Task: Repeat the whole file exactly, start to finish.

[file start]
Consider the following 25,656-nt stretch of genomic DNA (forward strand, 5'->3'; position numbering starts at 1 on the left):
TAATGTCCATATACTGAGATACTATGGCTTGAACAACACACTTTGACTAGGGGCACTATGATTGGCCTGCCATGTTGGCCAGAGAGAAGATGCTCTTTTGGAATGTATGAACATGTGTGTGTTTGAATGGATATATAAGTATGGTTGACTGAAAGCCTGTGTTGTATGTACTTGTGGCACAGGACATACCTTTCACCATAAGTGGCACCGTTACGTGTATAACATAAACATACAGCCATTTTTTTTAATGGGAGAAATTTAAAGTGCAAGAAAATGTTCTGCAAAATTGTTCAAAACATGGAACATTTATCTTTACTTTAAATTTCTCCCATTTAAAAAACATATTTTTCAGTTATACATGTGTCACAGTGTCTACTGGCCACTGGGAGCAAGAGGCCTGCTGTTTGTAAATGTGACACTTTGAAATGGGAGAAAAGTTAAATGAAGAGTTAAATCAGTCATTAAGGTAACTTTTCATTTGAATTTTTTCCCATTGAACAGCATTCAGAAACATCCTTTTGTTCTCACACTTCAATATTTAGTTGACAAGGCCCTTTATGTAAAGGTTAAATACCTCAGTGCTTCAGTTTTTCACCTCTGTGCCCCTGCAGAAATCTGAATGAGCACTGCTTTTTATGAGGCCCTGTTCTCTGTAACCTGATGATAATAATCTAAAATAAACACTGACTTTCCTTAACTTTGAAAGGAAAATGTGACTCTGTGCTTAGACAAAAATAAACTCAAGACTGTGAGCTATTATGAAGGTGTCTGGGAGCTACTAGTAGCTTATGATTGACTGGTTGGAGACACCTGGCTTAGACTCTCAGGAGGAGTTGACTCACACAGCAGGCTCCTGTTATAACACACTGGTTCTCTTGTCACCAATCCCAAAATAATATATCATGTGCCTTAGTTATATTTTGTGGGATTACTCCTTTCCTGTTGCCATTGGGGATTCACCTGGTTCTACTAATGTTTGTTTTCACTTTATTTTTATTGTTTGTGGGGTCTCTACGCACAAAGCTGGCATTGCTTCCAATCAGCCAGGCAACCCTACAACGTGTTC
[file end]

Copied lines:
Consider the following 25,656-nt stretch of genomic DNA (forward strand, 5'->3'; position numbering starts at 1 on the left):
TAATGTCCATATACTGAGATACTATGGCTTGAACAACACACTTTGACTAGGGGCACTATGATTGGCCTGCCATGTTGGCCAGAGAGAAGATGCTCTTTTGGAATGTATGAACATGTGTGTGTTTGAATGGATATATAAGTATGGTTGACTGAAAGCCTGTGTTGTATGTACTTGTGGCACAGGACATACCTTTCACCATAAGTGGCACCGTTACGTGTATAACATAAACATACAGCCATTTTTTTTAATGGGAGAAATTTAAAGTGCAAGAAAATGTTCTGCAAAATTGTTCAAAACATGGAACATTTATCTTTACTTTAAATTTCTCCCATTTAAAAAACATATTTTTCAGTTATACATGTGTCACAGTGTCTACTGGCCACTGGGAGCAAGAGGCCTGCTGTTTGTAAATGTGACACTTTGAAATGGGAGAAAAGTTAAATGAAGAGTTAAATCAGTCATTAAGGTAACTTTTCATTTGAATTTTTTCCCATTGAACAGCATTCAGAAACATCCTTTTGTTCTCACACTTCAATATTTAGTTGACAAGGCCCTTTATGTAAAGGTTAAATACCTCAGTGCTTCAGTTTTTCACCTCTGTGCCCCTGCAGAAATCTGAATGAGCACTGCTTTTTATGAGGCCCTGTTCTCTGTAACCTGATGATAATAATCTAAAATAAACACTGACTTTCCTTAACTTTGAAAGGAAAATGTGACTCTGTGCTTAGACAAAAATAAACTCAAGACTGTGAGCTATTATGAAGGTGTCTGGGAGCTACTAGTAGCTTATGATTGACTGGTTGGAGACACCTGGCTTAGACTCTCAGGAGGAGTTGACTCACACAGCAGGCTCCTGTTATAACACACTGGTTCTCTTGTCACCAATCCCAAAATAATATATCATGTGCCTTAGTTATATTTTGTGGGATTACTCCTTTCCTGTTGCCATTGGGGATTCACCTGGTTCTACTAATGTTTGTTTTCACTTTATTTTTATTGTTTGTGGGGTCTCTACGCACAAAGCTGGCATTGCTTCCAATCAGCCAGGCAACCCTACAACGTGTTC